For the first time, Pacific Crest Trail hikers are being warned that people who hike across the border from Canada into the United States are committing a federal crime, and risking a year in jail and a $5,000 fine.
MAZAMA — For the first time, Pacific Crest Trail hikers are being warned that people who hike across the border from Canada into the United States are committing a federal crime, and risking a year in jail and a $5,000 fine.
In a June 1 letter to the Pacific Crest Trail Association, the U.S. Border Patrol urged the group to educate their members and other hikers to cross the border only at designated ports of entry.
The 2,650-mile Pacific Crest Trail, which goes from Mexico to Canada, crosses the U.S. border in the Pasayten Wilderness and continues for about nine miles to the Manning Provincial Park in British Columbia.
The nearest port of entry is 50 miles to the west, at Sumas, Whatcom County, or more than 50 miles to the east, at Nighthawk or Oroville, Okanogan County.
Most Read Local Stories
- The time Seattle neighbors sued Howard Schultz and Kurt Cobain's estate over a driveway in a park
- Seattle upzones 27 neighborhood hubs, passes affordable-housing requirements
- Why are people in Seattle homeless?
- No, CBD-infused jelly beans won't get you high. Here's why.
- Smoking strong pot daily raises psychosis risk, study finds
Beth Boyst, a U.S. Forest Service manager who oversees Pacific Crest Trail issues, said she’ll be meeting with the Border Patrol in the next few weeks to determine the best ways to comply with security needs while accommodating hikers.
“The Forest Service is trying to work out something with the Border Patrol to try to figure out how to allow for passage in a legal way,” she said.
Danielle Suarez, Border Patrol spokeswoman in Spokane, said the warning doesn’t apply to people who cross into Canada from the United States. That’s up to Canada to enforce, she said.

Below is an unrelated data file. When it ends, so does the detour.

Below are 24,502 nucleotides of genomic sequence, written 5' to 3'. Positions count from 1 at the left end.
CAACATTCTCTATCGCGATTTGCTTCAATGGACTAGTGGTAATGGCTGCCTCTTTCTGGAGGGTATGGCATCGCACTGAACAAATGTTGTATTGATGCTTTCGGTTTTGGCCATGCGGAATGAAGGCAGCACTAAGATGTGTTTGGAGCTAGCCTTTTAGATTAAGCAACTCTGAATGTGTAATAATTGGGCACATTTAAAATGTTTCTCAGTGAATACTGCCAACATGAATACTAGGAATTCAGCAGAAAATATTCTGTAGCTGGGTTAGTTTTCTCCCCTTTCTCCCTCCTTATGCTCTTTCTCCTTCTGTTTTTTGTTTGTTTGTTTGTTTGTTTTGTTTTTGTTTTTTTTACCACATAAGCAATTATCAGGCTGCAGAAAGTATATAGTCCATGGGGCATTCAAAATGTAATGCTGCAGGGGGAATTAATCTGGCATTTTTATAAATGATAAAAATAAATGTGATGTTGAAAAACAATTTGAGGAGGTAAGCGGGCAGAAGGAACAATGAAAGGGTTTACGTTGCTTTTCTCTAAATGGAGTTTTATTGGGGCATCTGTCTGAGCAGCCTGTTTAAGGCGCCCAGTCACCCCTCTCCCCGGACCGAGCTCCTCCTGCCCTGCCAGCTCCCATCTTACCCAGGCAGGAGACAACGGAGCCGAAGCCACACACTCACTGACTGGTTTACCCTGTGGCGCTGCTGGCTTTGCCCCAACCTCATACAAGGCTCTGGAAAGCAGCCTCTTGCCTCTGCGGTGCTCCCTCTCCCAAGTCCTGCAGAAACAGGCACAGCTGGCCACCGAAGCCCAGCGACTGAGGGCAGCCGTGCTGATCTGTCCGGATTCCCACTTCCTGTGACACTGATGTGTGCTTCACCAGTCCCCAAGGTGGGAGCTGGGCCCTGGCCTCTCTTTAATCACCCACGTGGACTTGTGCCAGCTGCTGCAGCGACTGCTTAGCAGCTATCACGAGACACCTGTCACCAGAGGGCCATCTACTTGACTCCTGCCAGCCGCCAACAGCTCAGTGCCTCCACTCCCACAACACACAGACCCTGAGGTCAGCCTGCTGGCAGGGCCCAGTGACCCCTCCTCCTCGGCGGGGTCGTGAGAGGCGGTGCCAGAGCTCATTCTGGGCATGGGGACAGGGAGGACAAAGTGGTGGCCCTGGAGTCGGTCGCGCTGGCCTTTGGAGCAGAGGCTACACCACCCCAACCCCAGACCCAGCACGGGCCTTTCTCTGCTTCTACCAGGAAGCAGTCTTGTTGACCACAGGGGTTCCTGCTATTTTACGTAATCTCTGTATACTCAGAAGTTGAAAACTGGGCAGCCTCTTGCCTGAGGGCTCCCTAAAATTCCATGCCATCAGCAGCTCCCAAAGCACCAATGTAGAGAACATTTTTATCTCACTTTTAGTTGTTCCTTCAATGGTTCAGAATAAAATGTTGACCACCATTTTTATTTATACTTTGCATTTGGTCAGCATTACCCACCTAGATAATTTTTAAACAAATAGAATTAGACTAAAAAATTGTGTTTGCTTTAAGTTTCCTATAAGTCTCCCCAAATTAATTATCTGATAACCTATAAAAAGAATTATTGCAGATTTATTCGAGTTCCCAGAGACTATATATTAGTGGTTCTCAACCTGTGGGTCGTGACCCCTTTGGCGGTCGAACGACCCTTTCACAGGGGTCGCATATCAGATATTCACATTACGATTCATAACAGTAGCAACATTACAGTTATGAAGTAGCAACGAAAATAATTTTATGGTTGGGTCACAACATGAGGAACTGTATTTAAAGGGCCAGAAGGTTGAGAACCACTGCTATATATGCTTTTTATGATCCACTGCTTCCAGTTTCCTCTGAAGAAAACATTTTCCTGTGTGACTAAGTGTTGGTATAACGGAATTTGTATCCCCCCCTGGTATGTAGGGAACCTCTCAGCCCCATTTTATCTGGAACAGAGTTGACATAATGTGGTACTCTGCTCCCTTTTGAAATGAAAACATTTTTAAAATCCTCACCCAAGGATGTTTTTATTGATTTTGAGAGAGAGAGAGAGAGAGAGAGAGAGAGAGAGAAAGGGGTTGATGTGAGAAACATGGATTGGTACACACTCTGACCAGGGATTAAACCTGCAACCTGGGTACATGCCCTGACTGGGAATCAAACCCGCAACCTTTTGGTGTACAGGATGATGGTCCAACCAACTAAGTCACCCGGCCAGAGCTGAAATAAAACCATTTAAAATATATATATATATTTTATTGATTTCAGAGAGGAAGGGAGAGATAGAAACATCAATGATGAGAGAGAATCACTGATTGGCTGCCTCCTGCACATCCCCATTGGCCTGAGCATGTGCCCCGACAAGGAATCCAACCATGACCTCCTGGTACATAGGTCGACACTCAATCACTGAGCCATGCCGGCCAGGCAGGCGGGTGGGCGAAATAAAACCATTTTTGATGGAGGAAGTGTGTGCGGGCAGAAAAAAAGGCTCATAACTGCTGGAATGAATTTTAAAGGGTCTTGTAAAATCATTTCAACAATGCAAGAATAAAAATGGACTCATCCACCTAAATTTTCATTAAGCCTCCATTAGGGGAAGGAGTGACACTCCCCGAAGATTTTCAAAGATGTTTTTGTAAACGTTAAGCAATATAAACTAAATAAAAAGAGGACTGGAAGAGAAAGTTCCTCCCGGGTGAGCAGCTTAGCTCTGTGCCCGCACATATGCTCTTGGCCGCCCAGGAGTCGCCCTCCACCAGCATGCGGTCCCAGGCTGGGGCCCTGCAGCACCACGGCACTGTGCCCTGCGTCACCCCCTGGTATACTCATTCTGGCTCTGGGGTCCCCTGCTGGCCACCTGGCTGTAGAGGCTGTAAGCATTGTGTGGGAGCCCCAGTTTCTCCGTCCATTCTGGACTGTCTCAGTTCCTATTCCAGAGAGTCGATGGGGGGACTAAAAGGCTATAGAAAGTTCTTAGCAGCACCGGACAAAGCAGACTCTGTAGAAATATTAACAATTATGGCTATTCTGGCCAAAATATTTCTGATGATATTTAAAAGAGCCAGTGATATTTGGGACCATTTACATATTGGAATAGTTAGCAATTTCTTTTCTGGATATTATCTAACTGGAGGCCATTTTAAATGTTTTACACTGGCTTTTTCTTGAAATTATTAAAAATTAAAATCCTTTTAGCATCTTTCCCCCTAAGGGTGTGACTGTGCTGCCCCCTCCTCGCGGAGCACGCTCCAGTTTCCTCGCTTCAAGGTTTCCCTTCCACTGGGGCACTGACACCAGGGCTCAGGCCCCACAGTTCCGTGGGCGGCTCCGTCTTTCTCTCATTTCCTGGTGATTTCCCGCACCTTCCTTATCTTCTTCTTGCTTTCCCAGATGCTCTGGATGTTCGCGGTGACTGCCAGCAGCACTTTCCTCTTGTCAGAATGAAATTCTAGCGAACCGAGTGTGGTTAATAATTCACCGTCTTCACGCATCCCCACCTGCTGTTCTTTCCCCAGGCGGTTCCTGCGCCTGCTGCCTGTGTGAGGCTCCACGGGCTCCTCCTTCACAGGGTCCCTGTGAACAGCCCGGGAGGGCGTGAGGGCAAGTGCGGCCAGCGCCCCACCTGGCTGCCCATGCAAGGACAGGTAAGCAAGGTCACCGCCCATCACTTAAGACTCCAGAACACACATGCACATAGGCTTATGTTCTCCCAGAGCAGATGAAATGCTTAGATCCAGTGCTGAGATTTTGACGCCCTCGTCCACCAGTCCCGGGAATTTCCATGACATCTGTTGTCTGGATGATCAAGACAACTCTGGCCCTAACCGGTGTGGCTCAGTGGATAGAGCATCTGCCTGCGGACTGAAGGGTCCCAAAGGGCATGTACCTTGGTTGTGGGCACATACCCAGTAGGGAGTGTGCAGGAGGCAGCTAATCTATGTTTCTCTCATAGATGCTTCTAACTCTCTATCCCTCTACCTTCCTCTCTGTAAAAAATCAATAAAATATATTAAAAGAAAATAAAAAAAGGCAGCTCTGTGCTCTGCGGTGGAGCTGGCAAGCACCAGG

Suarez said the letter is an effort to educate hikers that everyone entering the United States must go to a designated port of entry — even hikers on the Pacific Crest Trail. She said there was no specific incident that prompted the letter to the trail association.
“We just want to create that awareness, so it doesn’t get to a point where there are criminal penalties,” she said.
Suarez said the Border Patrol is checking that part of the border, and other trails on or near the border, for people crossing illegally.
Mike Dawson, trail-operations director for the Pacific Crest Trail Association, said he’s hoping there can be some exceptions for hikers, but even strict enforcement won’t impact a lot of the hikers — particularly not those who try to make the journey in one year.
Nearly all of those hikers travel from south to north, because there’s still snow in the North Cascades long after hiking season starts in Southern California.
He said there are people who hike sections of the trail, some of them attempting to hike the entire trail a section at a time, and others just out to enjoy part of the national scenic trail.
“If the Border Patrol determined they were going to simply not allow anybody to cross from Canada into the United States from that location in any circumstances, we would probably suggest people doing section hikes should do it south-to-north” on that section, he said.
Dawson said the association has already set up a method for dealing with hikers traveling into Canada.
Hikers can download a form from the association’s website that should be filled out. It shows the types of identification needed, and when people finish the trail, they end up at Manning Provincial Park headquarters, where they can turn in their form and show their identification.
To get home, he said, many people take a bus or other transportation from the park to one of the designated border crossings, where they’ll have to be ready with a passport to get back into the United States.